A burst in technology, a drop in morality, and the Jewish return to Israel are all predicted as precursors to the Messiah.
The coming of the Messiah and the subsequent redemption of Israel is a basic belief of Judaism.
God will bring the redemption in His own time. If all Israel were to return to God, the Messiah would appear and the final redemption would be ushered in immediately. Otherwise, the redemption will not occur until the final time decreed by God. This is the meaning of the verse, “I, God, will accelerate it in its due time” (Isaiah 60:22). That is, if Israel is worthy, God will hasten the redemption; if they are not, it will come, but only in its due time.
Thus, we find two contradictory concepts regarding the advent of the Messianic Era in the Bible. There are many passages which indicate that the Messianic Era will be ushered in with miracles, such as, “In visions of the night, I beheld the likes of a human being who came with the clouds of heaven… and he was given… an everlasting dominion which will never pass away” (Daniel 7:13-14).
On the other hand, numerous passages indicate that the Messiah will come in a more prosaic manner, such as “Behold, your king comes to you… humble and riding upon a donkey” (Zechariah 9:9). Here again, we are taught that there are two basic ways in which the Messianic Era can commence. If Israel is worthy, it will indeed by accompanied by heavenly miracles. If not, the Messianic Era will arrive through an apparently natural unfolding of historical events. In either case, God Himself will guide the forces of history to eventually bring about the Messianic Era.
Redemption will not come all at once, but gradually, in a natural manner.
Many of our sages maintained that there would be very little difference between now and the onset of the Messianic Era except with respect to Israel’s subjugation by other governments. Similarly, we are taught that the redemption will not come all at once, but gradually, in a natural manner.
Nevertheless, the Messiah can come at any time, totally without warning. The reason for this is that many of the traditions regarding events which will precede the Messianic Era are contingent upon factors known only to God. Not all are necessary conditions for the redemption. It is for this reason that one should not attempt to calculate the date of the coming of the Messiah. Our sages thus taught, “May the soul of those who calculate the end rot.”
Many of our traditions predict that there will be an extremely advanced technology in the Messianic Era. All disease will be eliminated, as the prophet foretold, “Then the eyes of the blind will be opened, and the ears of the deaf will be unstopped. Then the lame man will leap as a hart, and the tongue of the dumb will sing” (Isaiah 35:5-6).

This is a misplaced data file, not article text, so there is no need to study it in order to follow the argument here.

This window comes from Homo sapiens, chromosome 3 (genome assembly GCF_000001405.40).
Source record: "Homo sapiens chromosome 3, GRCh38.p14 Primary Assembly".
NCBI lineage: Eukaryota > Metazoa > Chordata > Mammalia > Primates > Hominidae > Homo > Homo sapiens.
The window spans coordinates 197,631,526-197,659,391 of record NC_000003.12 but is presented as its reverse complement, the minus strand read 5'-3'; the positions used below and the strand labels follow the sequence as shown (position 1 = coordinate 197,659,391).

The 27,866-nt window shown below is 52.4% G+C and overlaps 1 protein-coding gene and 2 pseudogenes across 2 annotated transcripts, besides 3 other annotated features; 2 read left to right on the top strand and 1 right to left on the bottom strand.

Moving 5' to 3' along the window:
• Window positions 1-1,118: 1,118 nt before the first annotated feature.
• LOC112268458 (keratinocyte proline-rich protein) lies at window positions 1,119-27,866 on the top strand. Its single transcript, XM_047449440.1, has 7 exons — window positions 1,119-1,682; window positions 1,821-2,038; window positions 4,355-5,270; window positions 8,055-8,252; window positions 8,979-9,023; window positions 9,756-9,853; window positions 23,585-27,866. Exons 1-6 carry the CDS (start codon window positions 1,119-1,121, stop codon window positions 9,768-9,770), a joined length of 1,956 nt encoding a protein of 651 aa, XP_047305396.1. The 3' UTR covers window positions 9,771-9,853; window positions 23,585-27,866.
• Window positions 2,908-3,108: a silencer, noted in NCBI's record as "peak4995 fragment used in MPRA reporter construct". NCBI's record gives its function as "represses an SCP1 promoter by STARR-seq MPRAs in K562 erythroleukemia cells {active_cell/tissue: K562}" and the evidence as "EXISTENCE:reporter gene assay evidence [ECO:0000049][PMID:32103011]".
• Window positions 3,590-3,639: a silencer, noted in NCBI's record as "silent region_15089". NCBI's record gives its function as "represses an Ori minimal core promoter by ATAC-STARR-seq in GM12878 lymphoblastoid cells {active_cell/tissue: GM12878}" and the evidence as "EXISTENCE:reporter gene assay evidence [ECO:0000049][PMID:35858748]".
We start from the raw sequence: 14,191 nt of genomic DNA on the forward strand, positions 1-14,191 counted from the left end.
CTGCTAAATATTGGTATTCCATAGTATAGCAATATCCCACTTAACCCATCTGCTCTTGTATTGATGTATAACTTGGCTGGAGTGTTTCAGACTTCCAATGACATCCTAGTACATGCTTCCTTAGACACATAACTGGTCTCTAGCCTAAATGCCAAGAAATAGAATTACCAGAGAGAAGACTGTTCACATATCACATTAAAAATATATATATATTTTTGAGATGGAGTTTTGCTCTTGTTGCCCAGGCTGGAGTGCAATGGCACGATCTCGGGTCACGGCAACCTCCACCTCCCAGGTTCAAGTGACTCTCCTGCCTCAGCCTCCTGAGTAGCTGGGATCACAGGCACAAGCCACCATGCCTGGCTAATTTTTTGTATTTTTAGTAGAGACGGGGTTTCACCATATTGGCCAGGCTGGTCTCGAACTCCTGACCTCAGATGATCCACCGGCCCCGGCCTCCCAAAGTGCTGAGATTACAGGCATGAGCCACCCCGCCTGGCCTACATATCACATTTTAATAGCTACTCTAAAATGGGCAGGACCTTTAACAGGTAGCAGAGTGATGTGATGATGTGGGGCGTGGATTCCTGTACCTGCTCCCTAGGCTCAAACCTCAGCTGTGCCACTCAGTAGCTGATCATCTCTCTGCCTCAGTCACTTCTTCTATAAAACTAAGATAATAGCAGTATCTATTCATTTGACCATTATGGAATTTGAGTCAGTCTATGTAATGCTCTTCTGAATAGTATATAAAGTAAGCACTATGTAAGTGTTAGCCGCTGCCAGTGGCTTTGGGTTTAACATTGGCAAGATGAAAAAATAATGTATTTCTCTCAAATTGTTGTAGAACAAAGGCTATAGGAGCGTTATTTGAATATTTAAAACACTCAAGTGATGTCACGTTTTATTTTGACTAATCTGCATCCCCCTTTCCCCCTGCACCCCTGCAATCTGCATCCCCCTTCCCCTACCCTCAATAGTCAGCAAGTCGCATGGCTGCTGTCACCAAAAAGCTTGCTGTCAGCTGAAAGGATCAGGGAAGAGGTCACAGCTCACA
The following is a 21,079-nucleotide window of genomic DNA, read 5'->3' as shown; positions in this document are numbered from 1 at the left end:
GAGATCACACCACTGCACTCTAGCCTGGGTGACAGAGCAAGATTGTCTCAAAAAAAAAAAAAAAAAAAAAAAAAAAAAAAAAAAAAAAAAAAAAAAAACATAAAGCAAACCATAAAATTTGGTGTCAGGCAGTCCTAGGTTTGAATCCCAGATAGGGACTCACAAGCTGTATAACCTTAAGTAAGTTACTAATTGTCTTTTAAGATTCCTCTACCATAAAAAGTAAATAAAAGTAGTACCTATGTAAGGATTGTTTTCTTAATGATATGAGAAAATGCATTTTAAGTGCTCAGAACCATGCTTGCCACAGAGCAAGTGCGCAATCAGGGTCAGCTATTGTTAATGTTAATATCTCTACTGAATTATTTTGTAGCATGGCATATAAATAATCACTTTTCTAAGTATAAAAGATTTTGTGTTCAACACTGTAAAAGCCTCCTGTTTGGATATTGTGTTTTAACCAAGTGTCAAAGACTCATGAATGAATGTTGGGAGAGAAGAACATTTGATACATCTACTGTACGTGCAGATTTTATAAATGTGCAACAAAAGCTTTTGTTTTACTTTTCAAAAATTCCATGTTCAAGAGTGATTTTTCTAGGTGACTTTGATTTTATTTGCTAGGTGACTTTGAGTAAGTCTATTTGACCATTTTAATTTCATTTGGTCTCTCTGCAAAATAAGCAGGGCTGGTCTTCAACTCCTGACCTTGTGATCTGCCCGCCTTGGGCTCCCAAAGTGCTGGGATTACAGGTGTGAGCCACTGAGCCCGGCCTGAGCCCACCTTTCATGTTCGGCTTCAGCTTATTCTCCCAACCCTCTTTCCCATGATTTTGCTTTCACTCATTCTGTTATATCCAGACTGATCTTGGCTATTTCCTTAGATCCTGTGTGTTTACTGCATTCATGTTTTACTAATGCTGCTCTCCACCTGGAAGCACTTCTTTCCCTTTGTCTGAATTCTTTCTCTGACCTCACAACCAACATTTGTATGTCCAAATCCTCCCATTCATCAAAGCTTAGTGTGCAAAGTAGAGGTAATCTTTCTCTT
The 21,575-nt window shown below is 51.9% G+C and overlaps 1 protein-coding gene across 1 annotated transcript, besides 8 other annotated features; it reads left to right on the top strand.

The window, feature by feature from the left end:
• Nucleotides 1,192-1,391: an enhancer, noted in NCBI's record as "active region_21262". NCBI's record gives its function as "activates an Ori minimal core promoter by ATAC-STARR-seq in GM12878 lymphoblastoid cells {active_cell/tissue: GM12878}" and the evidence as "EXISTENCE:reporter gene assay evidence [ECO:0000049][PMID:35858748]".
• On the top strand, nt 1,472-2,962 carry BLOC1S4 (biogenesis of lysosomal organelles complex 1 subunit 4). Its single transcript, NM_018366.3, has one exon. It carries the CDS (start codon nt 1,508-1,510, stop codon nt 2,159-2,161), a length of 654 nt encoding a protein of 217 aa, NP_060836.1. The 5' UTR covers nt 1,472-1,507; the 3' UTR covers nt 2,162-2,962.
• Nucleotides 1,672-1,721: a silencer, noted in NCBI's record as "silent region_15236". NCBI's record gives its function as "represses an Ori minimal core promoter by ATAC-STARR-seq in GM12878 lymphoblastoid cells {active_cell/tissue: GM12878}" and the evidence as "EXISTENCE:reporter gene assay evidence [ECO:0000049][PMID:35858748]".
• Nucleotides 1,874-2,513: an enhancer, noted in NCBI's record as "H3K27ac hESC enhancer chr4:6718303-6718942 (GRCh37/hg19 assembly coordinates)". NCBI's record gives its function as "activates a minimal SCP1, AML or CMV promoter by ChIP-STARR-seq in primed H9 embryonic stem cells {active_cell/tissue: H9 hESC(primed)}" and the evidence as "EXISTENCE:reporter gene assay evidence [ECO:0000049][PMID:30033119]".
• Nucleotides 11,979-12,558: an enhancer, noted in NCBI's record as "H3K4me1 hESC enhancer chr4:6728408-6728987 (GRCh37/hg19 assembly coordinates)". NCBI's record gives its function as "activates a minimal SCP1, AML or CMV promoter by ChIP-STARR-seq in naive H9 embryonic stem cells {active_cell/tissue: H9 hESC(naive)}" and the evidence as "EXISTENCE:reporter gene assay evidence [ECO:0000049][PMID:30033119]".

In order that man devote himself totally to achieving spiritual perfection, many forms of labour will become obsolete. A number of miracles are predicted, such as grapes as large as hen’s eggs and grains of wheat as big as a fist. As we now know, all this can become possible with a technology not too far removed from that of today. Indeed, when Rabbi Gamliel spoke of these predicted miracles, he stated that they would not involve any change in the laws of nature, but are allusions to a highly advanced technology. Thus, so little labour will be needed to process agricultural products that clothing and loaves of bread will seem to grow on trees. Similarly, as we learn the secrets of all life processes, it will become possible to make trees bear fruit continually.
When we think of the miracles of the Messianic Age as being technological rather than manifest, then we have no trouble understanding traditions that predict such things as space flight and interstellar colonisation in the Messianic Age, even according to those who believe that it will not be a time of manifest miracles.
All of this would be mere conjecture and even forced interpretation if it were not for the fact that our present technological revolution has also been predicted, with an approximate date as to its inception. Almost 2000 years ago, the Zohar predicted, “In the 600th year of the 6th millennium, the gates of wisdom on high and the wellsprings of lower wisdom will be opened. This will prepare the world to enter the 7th millennium, just as a person prepares himself toward sunset on Friday for the Sabbath. It is the same here. And the mnemonic for this is (Genesis 7:11), ‘In the 600th year… all the foundations of the great deep were split’.”
The Zohar predicts with almost uncanny accuracy the onset of the technological revolution.
Here we see a clear prediction that in the Jewish year 5600 (1840 CE), the wellsprings of lower wisdom would be opened and there would be a sudden expansion of secular knowledge. Although the year 1840 did not yield any major scientific breakthrough, the date corresponds with almost uncanny accuracy to the onset of the present scientific revolution.
The tradition may have even anticipated the tremendous destructive powers of our modern technology. Thus, we are taught that the Messianic Era will begin in a generation with the power to destroy itself.
The rapid changes on both a technological and sociological level will result in great social upheaval. The cataclysmic changes will result in considerable suffering, often referred to as the Chevley Mashiach or birth pangs of the Messiah. If the Messiah comes with miracles, these may be avoided, but the great changes involved in his coming in a natural manner may make these birth pangs inevitable.
From The Handbook of Jewish Thought (Vol. 2, Maznaim Publishing). Reprinted with permission.